WHEN my former teacher was picking the teams in the school yard, he would always ask “who wants to play in goal?”
I never remember anyone volunteering for this position.
It was always assumed that you were not able to hurl if asked to play in goals, and you were more than likely put there for that very reason.
Hence no volunteers!
Even watching club hurling. I remember as a young enthusiastic boy watching the goalkeeper at the time.
My memory of him is this. He never togged out. He pulled on a jersey over his shirt, he wore his trousers. The reason being he had a packet of cigarettes and matches in his pockets, and if the day was wet he wore his wellingtons. He usually had a few pints taken on his way to the game.
I remember him taking the puck-out... and often times before that, he would hand the cigarette he was smoking to the umpire, and take it back immediately and continue to smoke away while play was going on out the field.
No forward came within 21 yards of him, because they all reckoned he was half mad.
Hence he rarely conceded goals. But had a mighty puck-out.
That was a long way from the first superstar goalkeeper I remember — Ollie Walsh of Kilkenny — one of the greatest goalkeepers of his generation, and maybe, of any generation.
He was a real pin-up boy of the GAA. He played in goals in a time when it was highly dangerous to be a goalkeeper.
Many is the battle he had with the Tipperary full-forward line, especially Seán McLoughlin who wanted to bury Ollie into the net every time he threatened to come out the field.
I also remember Colm Sheehan of Cork giving him a hard time, and scoring three goals against him in an All-Ireland final in 1966. But Ollie Walsh was the first man to change the style of goalkeeping, giving it a new status.
Some great Kilkenny goalkeepers followed on from that, namely Noel Skeehan who replaced him, after being his understudy for a few years — I’m sure he learned a lot from him.
Also Ollie’s son Michael Walsh went on to win All-Irelands with Kilkenny in goals, and even received All-Star awards, which were not there in his father’s time.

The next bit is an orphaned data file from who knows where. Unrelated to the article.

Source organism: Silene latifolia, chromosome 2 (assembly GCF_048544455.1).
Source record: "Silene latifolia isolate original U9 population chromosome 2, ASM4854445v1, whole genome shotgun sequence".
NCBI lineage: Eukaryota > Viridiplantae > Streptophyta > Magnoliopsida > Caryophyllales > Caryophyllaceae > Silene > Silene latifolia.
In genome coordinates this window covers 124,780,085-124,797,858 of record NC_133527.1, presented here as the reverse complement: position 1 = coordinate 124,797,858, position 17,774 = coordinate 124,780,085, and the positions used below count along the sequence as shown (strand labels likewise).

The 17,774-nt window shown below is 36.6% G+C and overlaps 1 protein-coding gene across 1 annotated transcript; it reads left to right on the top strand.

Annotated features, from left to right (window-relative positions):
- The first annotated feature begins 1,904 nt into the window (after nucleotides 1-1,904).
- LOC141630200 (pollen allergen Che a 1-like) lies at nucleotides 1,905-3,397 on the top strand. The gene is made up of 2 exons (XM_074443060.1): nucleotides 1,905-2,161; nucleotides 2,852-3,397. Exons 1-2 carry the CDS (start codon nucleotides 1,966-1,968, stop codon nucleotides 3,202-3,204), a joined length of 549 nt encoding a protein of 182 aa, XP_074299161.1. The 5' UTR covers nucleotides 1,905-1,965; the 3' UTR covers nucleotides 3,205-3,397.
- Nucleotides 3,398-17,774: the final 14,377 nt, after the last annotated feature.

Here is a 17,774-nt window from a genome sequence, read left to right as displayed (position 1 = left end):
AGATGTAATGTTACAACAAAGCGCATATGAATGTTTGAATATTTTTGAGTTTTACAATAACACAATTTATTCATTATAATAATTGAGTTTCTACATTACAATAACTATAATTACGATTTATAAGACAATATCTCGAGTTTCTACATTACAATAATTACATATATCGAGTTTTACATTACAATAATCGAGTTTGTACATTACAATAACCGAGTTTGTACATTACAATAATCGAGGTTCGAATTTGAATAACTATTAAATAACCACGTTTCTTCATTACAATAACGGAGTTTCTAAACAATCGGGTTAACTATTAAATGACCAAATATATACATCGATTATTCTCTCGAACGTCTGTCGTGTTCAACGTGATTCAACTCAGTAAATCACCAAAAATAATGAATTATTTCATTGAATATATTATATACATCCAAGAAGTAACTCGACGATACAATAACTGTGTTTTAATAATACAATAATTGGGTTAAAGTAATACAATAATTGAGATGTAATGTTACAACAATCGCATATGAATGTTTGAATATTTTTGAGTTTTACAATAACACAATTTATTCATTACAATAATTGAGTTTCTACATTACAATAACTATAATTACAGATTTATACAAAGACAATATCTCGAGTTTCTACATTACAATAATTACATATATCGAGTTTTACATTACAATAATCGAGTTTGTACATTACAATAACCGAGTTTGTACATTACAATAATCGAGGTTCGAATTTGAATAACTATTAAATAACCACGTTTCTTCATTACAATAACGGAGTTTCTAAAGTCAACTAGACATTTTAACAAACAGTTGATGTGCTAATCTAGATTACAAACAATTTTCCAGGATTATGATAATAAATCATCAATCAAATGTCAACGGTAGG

James McGarry was another goalkeeper that gave great service to Kilkenny, but I suppose the nearest thing to the great Ollie, is the present day goalkeeper for Kilkenny Eoin Murphy — he has it all in front of him. I wonder will his career be as long as Ollie’s?
Cork is also a county who has produced great goalkeepers — nothing unusual there.
I only saw Mick Cashman at the end of his playing days but he was excellent, and he was replaced by Paddy Barry, who had a great career with Cork — as cool as they come, as it wasn’t easy replacing the legend of Mick Cashman, but he did it very well.
The man that replaced Paddy was Martin Coleman.
Martin had a great career with Cork too — a very good ’keeper and although he had two dodgy knees, still his movement was excellent.
He was a vital member of a great Cork team.
Ger was a big man over six feet tall -unusual, as most goalkeepers were of smaller stature - but I have to say that Ger was the best Cork ’keeper that I have seen.
His reflexes were brilliant for such a big man and his cool head and good hands on the big day saved Cork on many occasions — he didn’t mind putting his body on the line.
Next came a very different type of goalkeeper for Cork — Dónal Óg Cusack - very effective — goalkeeping styles were beginning to change, and Dónal Óg was at the forefront of that.
Short puck outs, or as they say, the short game - people found it hard to get used to it, especially the older generation, but as we know, everything changes, and Dónal Óg had a very good career, maybe controversial at times and maybe he had reasons for that.
He was followed by Anthony Nash, who is the present day keeper. Anthony is also very good, but often more remembered for scoring penalties at the other end.
There have been some excellent goalkeepers in other counties too.
The great Tipperary team of the 1960s produced John O’Donoghue, who played behind the ‘Hell’s Kitchen’ full-back line — no fear of anyone getting in to him, and if they did get in, they didn’t get out easy.
Another great was Ken Hogan of the 1980s, and of course the best goalkeeper in my opinion they have had would be Brendan Cummins.
Brendan had a brilliant career and would be up there with the best of them.
Wexford produced Pat Nolan and the great Damian Fitzhenry. A lot of people would say Damian was the best of his generation. He often won games for Wexford on his own.
Clare too have produced some great goalies. The first one I remember was Pascal O’Brien, of the ’60s and ’70s — but the two most popular goalkeepers in Clare would be Seamus Durack and Davy Fitzgerald — both excellent goalkeepers and gave great service to their county.
John Cummins of Galway was their best ’keeper I remember — a county that always had problems producing a top quality goalkeeper.
Limerick of course produced the great Tommy Quaid - outstanding keeper — I remember having a conversation with him one time about the goal that John Fenton got on him, from 70 yards with a ground stroke, in Thurles, and he told me he never saw it.
All he heard was a gush of wind passing him, and the net shaking behind him.
In Waterford we had the great Ned Power - I only saw him at the end of his career - and like Galway, this was another county that didn’t produce too many good keepers, even though the present keeper Stephen O’Keeffe is as good as any in Ireland at the moment.
It’s a big change now for goalkeepers.
They certainly need to be able to hurl - puck out strategy - they even have their own coaches now - they are like robots sometimes - and it’s a very responsible position and one of the most important on the field.
So... Who wants to play in goal?